There’re a lot of positive vibes on the Intertubes about Microsoft’s upcoming Windows 7 OS. It’s had great reviews, the beta-test version had to be extended, and it looks like it’ll be here soon enough to make Vista’s failures just fade away. But Microsoft’s move to limit its Starter Edition, destined for netbook PCs, to running just three concurrent applications is simply insanity.
The Starter Edition of Windows 7 is a very stripped-down OS that cuts out many of the bells and whistles of the full operating system so it’ll run more smoothly on the limited hardware typically found on netbooks. And that’s a good idea that’s hard to find fault with.
But here’s the rub: Microsoft’s researchers have determined that the average Windows user has no more than three applications running at the same time. So that’s exactly how many the Starter Edition will let you run–so that you don’t over-stretch the tiny Atom processor inside your Eee PC and suffer degraded performance. Anti-virus apps get a free pass, luckily.
Three apps–including background tasks? Imagine Outlook and MSN running in the background, and Word in the foreground…if you wanted to Google for an image to drop into your Word document, you’d have to ditch either Outlook or MSN, open IE, find the image, save it, then re-open the closed app so you’re still in touch.
I can see the point, but there’s a couple of fundamental flaws in Microsoft’s thinking.
Firstly, netbook processing power and GPUs are improving continually–Intel, Nvidia and AMD are busy working on next-gen chips already, and the generation after the next too. By the time Window’s 7 sees broad adoption, the average netbook in use will be much more powerful than current versions, and the three app limit will be pointless. In fact, Windows 7 runs pretty well on existing netbooks, according to many people. Vista Starter Edition also had the three-app limit, but it was designed years ago for older spec’d hardware. The various flaws in Vista are why XP has had an extended lease of life on netbooks–and it’s not limited in any way.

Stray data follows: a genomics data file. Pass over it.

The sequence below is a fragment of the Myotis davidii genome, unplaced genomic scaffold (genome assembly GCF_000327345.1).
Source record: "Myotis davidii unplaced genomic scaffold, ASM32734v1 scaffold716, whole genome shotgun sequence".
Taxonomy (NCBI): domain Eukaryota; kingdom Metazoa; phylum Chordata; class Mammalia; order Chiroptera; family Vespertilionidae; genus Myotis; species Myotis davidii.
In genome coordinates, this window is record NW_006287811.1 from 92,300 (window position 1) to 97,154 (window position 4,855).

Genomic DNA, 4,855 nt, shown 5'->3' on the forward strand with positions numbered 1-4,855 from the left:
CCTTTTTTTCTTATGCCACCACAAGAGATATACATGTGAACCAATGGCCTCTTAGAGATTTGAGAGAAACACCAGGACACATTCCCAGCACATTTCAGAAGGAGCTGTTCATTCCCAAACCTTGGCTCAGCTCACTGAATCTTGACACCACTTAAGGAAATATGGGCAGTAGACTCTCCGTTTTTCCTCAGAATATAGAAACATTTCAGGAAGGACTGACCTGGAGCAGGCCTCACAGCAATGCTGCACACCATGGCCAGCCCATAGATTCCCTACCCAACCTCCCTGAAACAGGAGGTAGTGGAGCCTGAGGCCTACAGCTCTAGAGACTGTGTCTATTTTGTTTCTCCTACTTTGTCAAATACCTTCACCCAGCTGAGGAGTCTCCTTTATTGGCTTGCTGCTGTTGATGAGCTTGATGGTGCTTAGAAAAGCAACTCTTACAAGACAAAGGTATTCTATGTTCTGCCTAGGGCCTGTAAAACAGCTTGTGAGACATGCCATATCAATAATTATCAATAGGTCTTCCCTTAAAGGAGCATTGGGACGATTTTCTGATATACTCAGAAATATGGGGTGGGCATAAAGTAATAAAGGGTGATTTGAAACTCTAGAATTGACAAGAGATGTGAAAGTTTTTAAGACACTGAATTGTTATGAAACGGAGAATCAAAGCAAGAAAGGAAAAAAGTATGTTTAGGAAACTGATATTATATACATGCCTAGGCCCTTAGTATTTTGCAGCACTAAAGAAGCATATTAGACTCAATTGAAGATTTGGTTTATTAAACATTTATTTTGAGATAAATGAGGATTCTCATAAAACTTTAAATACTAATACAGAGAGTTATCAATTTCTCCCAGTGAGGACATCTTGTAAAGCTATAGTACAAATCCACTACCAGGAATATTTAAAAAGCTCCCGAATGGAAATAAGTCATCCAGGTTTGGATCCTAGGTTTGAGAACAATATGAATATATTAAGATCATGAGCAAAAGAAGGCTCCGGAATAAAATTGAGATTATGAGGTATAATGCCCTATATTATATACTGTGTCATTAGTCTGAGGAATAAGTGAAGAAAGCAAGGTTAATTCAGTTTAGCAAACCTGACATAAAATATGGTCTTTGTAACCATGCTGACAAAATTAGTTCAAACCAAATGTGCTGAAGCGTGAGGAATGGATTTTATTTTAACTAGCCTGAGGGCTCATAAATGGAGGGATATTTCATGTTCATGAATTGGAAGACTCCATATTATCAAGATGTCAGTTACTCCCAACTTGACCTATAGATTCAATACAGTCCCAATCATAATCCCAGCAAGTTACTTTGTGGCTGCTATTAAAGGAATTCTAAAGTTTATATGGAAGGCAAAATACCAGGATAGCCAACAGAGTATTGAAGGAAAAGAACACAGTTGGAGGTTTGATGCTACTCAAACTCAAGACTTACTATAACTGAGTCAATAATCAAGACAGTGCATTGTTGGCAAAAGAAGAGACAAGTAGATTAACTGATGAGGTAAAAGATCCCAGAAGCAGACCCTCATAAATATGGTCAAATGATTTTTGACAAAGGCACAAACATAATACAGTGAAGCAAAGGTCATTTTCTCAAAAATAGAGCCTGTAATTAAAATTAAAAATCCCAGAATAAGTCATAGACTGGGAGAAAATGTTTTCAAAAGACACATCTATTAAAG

Secondly I find it hard to believe most users have just three apps open at one time. The scenario I painted above illustrates just how tricky that limit would be in a work situation. Imagine if you’re running Skype, playing a simple game and checking your email. It’d require you to perform far more “window management” than you currently do, opening and shutting apps left, right, and center.
Thirdly, it may drive up the cost of netbooks. Manufacturers will want to show how capable their machines are, and many users will, I suspect, not want to buy a “limited” machine. As a result, Asus and its netbook-manufacturing pals may well choose to install Windows 7 Home Premium, and that would only drive up the cost of the machines.
And finally, if one of the main differentiators between Windows 7 Starter and the Home edition is its netbook-friendly application limit, it begins to sound like Microsoft is up to its terrible old Windows Vista tricks again…trying to profit by creating product differentiation where it’s not needed. As in its numerous Vista versions, and the controversy over which machine was “Vista ready” or not.